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2019 FHA Loan Limits in Rhode Island

Editorial Note: The content of this article is based on the author’s opinions and recommendations alone. It has not been previewed, commissioned or otherwise endorsed by any of our network partners.

Thinking about buying a home in Rhode Island? Statewide, the median house costs $253,000, slightly lower than the national median home price of $257,600. The median home price in Providence, Rhode Island’s largest city, is $294,200. As with the rest of the nation, prices are slowly rising: The market grew 3.6% between January 2018 and January 2019.

If you’re worried about financing, you may want to consider a mortgage backed by the Federal Housing Administration (FHA). FHA loans typically have more lenient down payment and credit score requirements.

Note, however, that the FHA places limits on the size of mortgages it’s willing to insure. Those limits change every year to keep up with changing home prices. In Rhode Island, the loan limit is the same no matter where you live: $454,250.

Rhode Island FHA Loan Limits by County

County NameOne-FamilyTwo-FamilyThree-FamilyFour-FamilyMedian Sale Price
BRISTOL$454,250$581,500$702,900$873,550$395,000
KENT$454,250$581,500$702,900$873,550$395,000
NEWPORT$454,250$581,500$702,900$873,550$395,000
PROVIDENCE$454,250$581,500$702,900$873,550$395,000
WASHINGTON$454,250$581,500$702,900$873,550$395,000
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How are FHA loan limits calculated?

FHA loan limits are determined by the Department of Housing and Urban Development (HUD), which uses the conforming loan limit to make its determination. The conforming loan limit is the largest mortgage that Fannie Mae and Freddie Mac will buy. That limit is $484,350 in 2019.

That number helps the FHA set a loan “floor,” meaning the largest mortgage they’ll insure in low-cost areas. In 2019, that number is set at $314,827.

The FHA also sets a “ceiling,” which applies in high-cost areas. The ceiling is set at 150% of the conforming loan limit, or $726,525 in 2019. In most cases, this is the largest mortgage the FHA backs for a single-family home. Depending on each individual county’s median home cost, loan limits will fall somewhere between the FHA floor and ceiling — like in Rhode Island.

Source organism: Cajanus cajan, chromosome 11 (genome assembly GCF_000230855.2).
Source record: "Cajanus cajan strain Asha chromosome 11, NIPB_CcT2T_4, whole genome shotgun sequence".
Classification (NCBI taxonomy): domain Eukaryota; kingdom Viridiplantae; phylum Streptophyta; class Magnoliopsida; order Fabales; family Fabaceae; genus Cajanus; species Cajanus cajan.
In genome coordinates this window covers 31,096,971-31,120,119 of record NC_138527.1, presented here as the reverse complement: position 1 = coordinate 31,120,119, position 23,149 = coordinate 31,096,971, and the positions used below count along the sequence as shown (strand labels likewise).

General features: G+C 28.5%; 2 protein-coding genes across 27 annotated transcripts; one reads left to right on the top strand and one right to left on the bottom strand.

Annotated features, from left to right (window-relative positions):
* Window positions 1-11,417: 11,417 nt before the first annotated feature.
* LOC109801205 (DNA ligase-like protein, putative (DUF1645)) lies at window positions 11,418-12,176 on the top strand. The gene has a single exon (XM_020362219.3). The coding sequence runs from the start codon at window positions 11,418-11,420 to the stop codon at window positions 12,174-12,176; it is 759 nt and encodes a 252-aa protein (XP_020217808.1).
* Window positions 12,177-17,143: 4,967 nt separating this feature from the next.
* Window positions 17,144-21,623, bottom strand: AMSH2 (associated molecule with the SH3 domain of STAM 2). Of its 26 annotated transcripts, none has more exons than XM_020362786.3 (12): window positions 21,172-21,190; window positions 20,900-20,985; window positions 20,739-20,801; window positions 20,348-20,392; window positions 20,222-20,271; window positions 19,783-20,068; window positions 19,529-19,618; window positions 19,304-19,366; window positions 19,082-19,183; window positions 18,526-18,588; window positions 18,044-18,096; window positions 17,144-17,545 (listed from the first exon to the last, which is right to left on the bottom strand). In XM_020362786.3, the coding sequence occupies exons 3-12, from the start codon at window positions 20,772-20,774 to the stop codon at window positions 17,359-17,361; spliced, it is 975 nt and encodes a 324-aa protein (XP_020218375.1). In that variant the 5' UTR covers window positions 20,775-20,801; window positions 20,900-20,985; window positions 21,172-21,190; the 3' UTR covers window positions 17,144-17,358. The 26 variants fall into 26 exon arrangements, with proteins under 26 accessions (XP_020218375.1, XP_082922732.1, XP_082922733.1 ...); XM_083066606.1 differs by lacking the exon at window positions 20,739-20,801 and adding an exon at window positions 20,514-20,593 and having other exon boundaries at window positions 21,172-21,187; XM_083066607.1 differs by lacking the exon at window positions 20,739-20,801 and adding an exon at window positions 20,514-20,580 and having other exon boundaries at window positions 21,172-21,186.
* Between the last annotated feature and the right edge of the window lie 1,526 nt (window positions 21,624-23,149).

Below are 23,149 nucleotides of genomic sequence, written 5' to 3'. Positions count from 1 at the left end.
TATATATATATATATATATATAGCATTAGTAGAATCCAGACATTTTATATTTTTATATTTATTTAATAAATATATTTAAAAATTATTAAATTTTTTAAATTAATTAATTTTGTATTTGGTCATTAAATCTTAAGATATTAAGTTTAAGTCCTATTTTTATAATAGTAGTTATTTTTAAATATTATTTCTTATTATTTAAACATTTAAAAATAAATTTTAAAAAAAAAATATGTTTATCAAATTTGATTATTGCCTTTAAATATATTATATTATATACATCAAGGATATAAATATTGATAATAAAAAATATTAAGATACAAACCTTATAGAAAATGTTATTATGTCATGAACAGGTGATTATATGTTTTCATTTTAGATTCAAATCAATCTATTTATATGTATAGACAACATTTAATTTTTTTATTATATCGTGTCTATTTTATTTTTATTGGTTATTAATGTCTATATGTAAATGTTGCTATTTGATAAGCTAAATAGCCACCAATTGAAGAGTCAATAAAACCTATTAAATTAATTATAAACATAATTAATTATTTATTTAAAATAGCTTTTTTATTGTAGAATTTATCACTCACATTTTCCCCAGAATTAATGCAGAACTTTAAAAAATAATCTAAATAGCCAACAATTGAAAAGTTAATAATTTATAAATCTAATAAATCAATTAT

These are the 2019 standard FHA limits for different housing sizes nationwide:

  • One-unit: $314,827
  • Two-unit: $403,125
  • Three-unit: $487,250
  • Four-unit: $605,525

These are the 2019 standard FHA limits for high-cost areas nationwide:

  • One-unit: $726,525
  • Two-unit: $930,300
  • Three-unit: $1,124,475
  • Four-unit: $1,397,400

Are you eligible for an FHA loan in Rhode Island?

Interested in making this small state your homebase? An FHA loan can make that possible, as long as you will require a mortgage of no more than $454,250. To learn more about taking out an FHA loan — including credit, income and other requirements — check out our complete guide to FHA loans.

Advertiser Disclosure: The products that appear on this site may be from companies from which MagnifyMoney receives compensation. This compensation may impact how and where products appear on this site (including, for example, the order in which they appear). MagnifyMoney does not include all financial institutions or all products offered available in the marketplace.

Jamie Wiebe
Jamie Wiebe |

Jamie Wiebe is a writer at MagnifyMoney. You can email Jamie here

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2019 FHA Loan Limits in Oregon

Editorial Note: The content of this article is based on the author’s opinions and recommendations alone. It has not been previewed, commissioned or otherwise endorsed by any of our network partners.

Lovers of both rural and urban lifestyles can find the home of their dreams in Oregon. The state offers mountain vistas, city streets, stunning forests and calming plains.

No matter your budget or your dream-home desires, you can find an affordable house to buy in Oregon. Prices in urban Portland spent the last decade climbing, but sales have recently slowed. As of the fourth quarter of 2018, the city’s median home price was $389,000. In smaller cities, such as Salem and Eugene, that median price sits closer to $290,000.

Buyers in rural parts of the state will enjoy even cheaper prices. In western Oregon’s Grant County, for instance, the median sale price is a mere $100,000.

If you’re hoping to use a Federal Housing Administration (FHA) loan to purchase a home in Oregon, it’s important to know the loan limits for single-family properties. The FHA adjusts the maximum mortgage amount it will insure every year to keep up with changing home prices. For much of the state, that maximum is $314,827 in 2019. In pricier counties, like those in the Portland metropolitan area, that limit increases to $474,950.

Oregon FHA limits by county

County NameOne-FamilyTwo-FamilyThree-FamilyFour-FamilyMedian Sale Price
BAKER$314,827$403,125$487,250$605,525$130,000
BENTON$385,250$493,200$596,150$740,850$335,000